We can get attached to our camping stoves, especially during fire ban season. We rely on them for hot coffee, warm stews, and there’s nothing like bacon and eggs cooked in the outdoors. But what happens when you start having trouble with your unit, it’s not burning hot, or even worse… not at all! More often than not, there’s nothing majorly wrong – the jets probably just need replacing as they can get clogged up by dust, oil, and other grime.
We’re using the Primus Regulated High Output stove in this guide to demonstrate how you can switch your old blocked jets with new ones, for a majority of stoves this process will be pretty much the same.
What you’ll need
- compatible replacement jets
- a can-do attitude!
Step 1 – Remove the wire grill
The first step is to take off the wire grill top, this is the bit that your pots and pans rest on. The grill on this stove isn’t secured so it just lifted off. Some of them have clips but all grill tops should be removable.
Removing the grill
Step 2 – Undo the burner head locator screws
Then, close the lid and flip the stove over so you can see the bottom. There (should) be two screws in the centre of the base, these keep the burners in place. Unscrew these 2 screws and place them safely aside.
These screws keep the burner heads in place so don’t lose them!
Step 3 – Remove the drip tray (if you have one)
Flip the stove back over and open the lid. Not all stoves have the same stainless steel drip tray featured on this Primus stove, so this step can be skipped in many cases. If your stove does have this drip tray, you’ll need to remove the screws securing it, the Primus stove had four of them – two on each side. The whole top plate, with the side windshields and lid attached, can then slide back revealing the inside of the stove. Don’t slide this too far, there are a couple of piezo ignition cables that you don’t want to pull out.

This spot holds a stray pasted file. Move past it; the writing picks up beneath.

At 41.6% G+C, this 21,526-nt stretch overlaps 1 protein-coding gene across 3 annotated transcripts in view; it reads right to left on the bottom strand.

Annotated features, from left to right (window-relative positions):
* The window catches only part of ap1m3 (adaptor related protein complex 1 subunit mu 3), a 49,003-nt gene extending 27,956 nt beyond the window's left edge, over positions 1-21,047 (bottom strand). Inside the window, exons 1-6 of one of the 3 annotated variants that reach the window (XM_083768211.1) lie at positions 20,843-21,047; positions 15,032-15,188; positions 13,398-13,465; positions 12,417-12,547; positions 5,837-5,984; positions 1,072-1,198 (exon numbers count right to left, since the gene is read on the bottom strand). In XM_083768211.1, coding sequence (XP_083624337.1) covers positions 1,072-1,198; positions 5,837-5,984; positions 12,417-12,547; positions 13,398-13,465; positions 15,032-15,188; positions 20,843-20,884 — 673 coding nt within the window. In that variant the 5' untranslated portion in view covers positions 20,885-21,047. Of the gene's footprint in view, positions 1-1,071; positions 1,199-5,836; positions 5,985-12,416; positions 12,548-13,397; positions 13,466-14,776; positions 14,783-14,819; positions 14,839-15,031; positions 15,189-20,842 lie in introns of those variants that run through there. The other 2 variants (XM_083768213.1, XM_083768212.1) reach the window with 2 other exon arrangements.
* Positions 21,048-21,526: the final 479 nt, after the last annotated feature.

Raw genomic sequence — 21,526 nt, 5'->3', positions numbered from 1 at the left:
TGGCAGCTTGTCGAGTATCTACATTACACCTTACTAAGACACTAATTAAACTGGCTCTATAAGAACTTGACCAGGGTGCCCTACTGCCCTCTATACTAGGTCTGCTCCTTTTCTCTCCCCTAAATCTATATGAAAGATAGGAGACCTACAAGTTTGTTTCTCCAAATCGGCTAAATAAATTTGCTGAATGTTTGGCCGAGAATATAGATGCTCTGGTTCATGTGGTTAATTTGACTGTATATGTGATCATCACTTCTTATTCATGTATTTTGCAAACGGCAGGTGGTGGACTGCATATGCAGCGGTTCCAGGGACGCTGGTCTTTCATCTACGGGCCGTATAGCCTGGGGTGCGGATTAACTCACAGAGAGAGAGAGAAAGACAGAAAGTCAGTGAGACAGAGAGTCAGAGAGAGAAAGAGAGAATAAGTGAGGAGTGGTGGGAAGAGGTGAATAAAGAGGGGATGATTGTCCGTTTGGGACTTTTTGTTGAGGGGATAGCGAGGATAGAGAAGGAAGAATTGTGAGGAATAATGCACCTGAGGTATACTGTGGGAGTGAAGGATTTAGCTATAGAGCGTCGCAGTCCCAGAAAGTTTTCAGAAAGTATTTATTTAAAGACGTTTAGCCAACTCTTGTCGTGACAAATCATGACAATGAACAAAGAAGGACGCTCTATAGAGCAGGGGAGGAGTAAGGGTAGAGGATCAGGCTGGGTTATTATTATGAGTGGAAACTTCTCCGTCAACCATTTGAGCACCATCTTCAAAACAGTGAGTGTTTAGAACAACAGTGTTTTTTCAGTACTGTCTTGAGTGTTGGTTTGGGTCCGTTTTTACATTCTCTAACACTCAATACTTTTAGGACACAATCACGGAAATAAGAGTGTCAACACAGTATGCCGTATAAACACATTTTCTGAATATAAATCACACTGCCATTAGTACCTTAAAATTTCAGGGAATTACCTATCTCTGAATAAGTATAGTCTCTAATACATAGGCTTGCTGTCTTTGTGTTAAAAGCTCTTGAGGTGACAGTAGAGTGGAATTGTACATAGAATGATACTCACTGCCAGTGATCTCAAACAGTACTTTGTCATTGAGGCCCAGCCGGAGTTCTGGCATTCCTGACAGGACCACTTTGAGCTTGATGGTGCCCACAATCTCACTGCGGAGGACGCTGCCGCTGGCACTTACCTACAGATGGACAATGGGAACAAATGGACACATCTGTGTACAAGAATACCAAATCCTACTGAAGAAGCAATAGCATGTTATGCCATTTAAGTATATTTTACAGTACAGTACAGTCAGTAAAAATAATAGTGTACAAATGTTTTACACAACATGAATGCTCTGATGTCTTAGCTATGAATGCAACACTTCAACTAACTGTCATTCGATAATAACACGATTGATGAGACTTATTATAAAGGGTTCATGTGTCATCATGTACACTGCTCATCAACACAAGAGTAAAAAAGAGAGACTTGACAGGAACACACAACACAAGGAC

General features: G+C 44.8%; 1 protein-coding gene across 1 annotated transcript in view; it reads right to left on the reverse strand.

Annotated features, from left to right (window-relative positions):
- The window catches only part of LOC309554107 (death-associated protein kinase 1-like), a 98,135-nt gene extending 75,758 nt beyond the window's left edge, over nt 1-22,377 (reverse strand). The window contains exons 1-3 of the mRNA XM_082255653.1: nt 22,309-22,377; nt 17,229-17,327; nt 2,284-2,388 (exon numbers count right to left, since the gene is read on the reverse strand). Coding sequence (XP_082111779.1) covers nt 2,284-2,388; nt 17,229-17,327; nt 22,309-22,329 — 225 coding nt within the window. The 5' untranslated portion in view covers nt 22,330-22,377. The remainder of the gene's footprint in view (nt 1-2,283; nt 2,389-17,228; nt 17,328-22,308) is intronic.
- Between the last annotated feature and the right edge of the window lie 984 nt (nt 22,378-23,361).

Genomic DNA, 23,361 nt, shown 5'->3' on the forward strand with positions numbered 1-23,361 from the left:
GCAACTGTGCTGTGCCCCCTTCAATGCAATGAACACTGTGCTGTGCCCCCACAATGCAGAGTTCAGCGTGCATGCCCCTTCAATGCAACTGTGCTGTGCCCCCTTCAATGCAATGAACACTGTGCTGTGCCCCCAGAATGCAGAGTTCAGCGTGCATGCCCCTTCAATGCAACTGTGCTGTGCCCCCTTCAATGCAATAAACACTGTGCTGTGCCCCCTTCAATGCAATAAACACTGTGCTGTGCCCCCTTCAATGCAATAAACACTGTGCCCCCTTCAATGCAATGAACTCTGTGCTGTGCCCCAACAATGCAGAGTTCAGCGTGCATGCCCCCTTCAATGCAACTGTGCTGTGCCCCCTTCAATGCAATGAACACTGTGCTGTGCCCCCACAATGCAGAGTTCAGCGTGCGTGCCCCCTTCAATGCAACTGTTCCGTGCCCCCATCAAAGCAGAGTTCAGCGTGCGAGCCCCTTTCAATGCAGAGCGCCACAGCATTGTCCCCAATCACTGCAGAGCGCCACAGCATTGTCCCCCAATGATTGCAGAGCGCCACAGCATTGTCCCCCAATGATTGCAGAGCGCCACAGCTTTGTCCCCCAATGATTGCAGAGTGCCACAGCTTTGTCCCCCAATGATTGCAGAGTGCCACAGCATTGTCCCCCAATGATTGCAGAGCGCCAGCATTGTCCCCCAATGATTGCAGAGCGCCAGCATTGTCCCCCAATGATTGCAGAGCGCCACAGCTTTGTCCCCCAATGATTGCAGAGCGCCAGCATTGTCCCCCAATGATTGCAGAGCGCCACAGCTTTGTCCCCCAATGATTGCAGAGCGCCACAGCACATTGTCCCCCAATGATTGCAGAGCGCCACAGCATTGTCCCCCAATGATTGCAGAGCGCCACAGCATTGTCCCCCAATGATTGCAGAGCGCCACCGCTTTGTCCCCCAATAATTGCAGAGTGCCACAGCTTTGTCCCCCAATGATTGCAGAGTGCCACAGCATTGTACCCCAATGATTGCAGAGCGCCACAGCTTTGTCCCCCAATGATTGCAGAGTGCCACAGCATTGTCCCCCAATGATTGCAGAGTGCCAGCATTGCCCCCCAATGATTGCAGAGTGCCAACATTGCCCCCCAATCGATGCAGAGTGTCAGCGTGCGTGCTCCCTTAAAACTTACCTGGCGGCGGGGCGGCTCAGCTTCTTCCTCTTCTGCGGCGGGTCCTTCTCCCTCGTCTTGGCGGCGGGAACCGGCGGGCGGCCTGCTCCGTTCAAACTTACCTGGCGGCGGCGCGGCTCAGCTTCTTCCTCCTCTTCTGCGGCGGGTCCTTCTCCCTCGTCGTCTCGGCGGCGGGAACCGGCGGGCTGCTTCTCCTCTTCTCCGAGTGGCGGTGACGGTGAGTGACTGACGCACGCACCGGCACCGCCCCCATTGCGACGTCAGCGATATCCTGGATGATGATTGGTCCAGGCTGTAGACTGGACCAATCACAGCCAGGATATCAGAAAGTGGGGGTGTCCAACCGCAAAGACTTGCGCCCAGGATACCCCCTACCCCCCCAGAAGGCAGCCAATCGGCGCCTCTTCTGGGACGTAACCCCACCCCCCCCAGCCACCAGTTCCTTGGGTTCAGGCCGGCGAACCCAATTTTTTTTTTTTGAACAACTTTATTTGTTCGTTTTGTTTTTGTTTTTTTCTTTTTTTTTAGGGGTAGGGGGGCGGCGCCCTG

Not all stoves have a drip tray, this Primus stove had one secured in two places on each side.
Step 4 – Remove the jets
From here you can see the jets, they are located in the back of the gas control knob – not in the actual burner head. They simply need to be unscrewed using the normal ‘righty tighty, lefty loosey’ rule. Once they’re out, hold them up to the light and see if there is a tiny hole through the centre. If you can’t see any light, they are clogged and need to be replaced.
The jets are located in the back of the control knobs.
Step 5 – Replace the jets
Get your replacement jets and screw them into the stove – not too tight! You don’t want to strip the thread. Just firm enough so they don’t rattle out of place! Next, you’ll need to put the stove back together. It is a little trickier than pulling it apart… stay calm!
Replacement jets are cheap and compact assurance that you will have hot food on your camping trip.
Step 6 – Put it all back together
To put the stove back together, line up the burner heads so they go over the back of the jet/control knob, then slide the top plate back into place. The Primus stove has a little tab in the front that the tray slips under to keep it in place. There are also two small metal plates at the rear that need to slip into the stove cavity, rather than being left on the outside of the stove. You can then secure the top plate with the 4 screws. If your stove doesn’t have a drip tray, then this step is easy.
Flip the stove over again, taking care not to dislodge the burner head from the jet/control knob assembly inside. Holding one burner at a time, you’ll need to move it around to line up the screw hole in the base, all whilst making sure it stays located over the jet assembly inside… you want the gas to squirt into the burner head and not the stove cavity. If it slips off you should be able to move it around enough to locate it without having to take the stove apart again. Once it’s in place, and the screw hole is lined up, put the screw back in and repeat on the other side.
Your stove is ready for some gourmet outdoor cooking again.
Hey Presto! You’re done.
You’ve changed your jets over and your stove should be ready to roll!
The last thing you want is to pull out your stove for a spontaneous weekend away to find that the jets are clogged, so you should always keep some spares on hand just in case.
Have you got any handy tips for maintaining your camp kitchen gear? Sound off in the comments below.
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